For publishers, access to this can’t-get-it-anywhere-else AdWords demand kept them hooked on Google, even as they chafed against its ad server’s restrictions by implementing workarounds like header bidding.
Since many publishers that implement header bidding see Google taking a smaller portion of their inventory, the practice likely reduced the win rate of Google AdWords advertisers in those environments. But those publishers make just a small dent in Google’s overall supply.
There’s some speculation that Google may not have the publisher connections it needs on mobile yet. Taking the open route would be faster than buying another mobile exchange (it already owns AdMob) or trying to get mobile publishers to sign up.
“I don’t think they are losing on mobile. They are just not getting inventory as fast as they like,” Reid said.
But Stoeckel disagreed this change had anything to do with Google’s overall reach.
“It’s premature to make that connection,” he said. “It’s in everyone’s interest to have a larger pool to fish for those small audiences, and that’s what’s being solved for.”
He anticipates that publishers might see “positive anomalies in coming days and weeks” because AdWords has been freed to play in outside exchanges.
Sophisticated yield managers may exploit differences in revenue shares they’ve established with various exchanges. Since Google usually takes a 20-point cut on each side, for a total of 40%, Reid said, it may be better to buy AdWords demand through an exchange that only took 10 points, for a total of 30%.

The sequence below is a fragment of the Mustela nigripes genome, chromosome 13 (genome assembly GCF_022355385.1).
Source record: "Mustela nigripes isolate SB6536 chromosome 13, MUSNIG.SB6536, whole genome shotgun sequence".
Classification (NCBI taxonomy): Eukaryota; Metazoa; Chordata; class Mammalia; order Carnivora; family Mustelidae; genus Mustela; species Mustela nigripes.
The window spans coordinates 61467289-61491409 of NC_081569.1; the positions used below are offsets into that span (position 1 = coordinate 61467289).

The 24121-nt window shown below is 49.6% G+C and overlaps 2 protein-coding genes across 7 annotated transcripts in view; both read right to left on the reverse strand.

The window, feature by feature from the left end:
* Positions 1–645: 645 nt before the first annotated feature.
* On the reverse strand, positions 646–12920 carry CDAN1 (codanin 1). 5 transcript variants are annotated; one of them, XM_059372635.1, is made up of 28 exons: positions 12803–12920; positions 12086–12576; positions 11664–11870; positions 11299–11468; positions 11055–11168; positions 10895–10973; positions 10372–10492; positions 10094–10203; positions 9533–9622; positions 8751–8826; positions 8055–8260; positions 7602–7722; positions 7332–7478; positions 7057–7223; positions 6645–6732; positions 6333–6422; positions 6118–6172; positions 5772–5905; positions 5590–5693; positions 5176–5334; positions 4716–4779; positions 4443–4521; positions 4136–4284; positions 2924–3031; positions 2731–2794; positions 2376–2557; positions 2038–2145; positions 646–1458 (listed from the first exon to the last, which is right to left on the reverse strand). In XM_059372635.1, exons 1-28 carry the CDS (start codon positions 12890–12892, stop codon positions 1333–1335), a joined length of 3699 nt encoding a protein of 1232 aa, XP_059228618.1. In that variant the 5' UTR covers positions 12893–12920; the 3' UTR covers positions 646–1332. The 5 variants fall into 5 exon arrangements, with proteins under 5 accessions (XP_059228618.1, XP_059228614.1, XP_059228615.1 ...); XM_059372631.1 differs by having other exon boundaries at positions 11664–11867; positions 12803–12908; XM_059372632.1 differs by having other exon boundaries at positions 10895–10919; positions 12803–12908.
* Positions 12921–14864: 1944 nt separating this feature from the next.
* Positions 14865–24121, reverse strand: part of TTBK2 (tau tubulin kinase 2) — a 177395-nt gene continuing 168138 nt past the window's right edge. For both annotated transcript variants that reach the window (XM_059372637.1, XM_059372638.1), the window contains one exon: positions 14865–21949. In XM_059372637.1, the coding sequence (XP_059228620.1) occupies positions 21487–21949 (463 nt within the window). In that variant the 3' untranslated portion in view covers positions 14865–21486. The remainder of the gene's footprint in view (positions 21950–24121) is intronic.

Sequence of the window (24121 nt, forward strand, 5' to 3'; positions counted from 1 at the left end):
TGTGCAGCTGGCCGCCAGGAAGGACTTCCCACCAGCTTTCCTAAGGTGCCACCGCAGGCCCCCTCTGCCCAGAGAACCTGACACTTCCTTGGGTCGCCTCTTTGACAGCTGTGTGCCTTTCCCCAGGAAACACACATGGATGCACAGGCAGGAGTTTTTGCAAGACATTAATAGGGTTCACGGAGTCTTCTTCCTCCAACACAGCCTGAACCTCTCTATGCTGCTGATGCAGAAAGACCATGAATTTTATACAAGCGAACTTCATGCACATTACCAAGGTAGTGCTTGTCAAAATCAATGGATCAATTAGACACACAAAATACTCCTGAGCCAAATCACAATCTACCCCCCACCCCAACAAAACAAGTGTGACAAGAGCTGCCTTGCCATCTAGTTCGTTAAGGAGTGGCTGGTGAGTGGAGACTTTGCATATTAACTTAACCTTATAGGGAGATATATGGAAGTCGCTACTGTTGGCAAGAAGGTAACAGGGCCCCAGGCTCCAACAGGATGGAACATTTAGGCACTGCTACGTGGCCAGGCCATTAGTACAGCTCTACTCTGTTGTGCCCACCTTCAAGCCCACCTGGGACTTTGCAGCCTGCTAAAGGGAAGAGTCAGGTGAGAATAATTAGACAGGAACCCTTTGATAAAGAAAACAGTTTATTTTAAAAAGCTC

How this change actually plays out is still open for debate, and likely won’t be settled until well after buyers, exchanges and publishers see these budgets flowing through.
AdWords is the largest buyer on Google AdExchange, according to Hecht. But it’s unclear how much of that goes toward retargeting and whether Google would eventually open up all AdWords demand to outside exchanges.
“Google makes you happy when they are an open, transparent company,” Reid said. “But they often haven’t been, and create angst and annoyance. They will get a lot of points for making the move to being more open. But let’s see how much they put on the exchanges.”
Google did not respond to a request for comment in time for publication.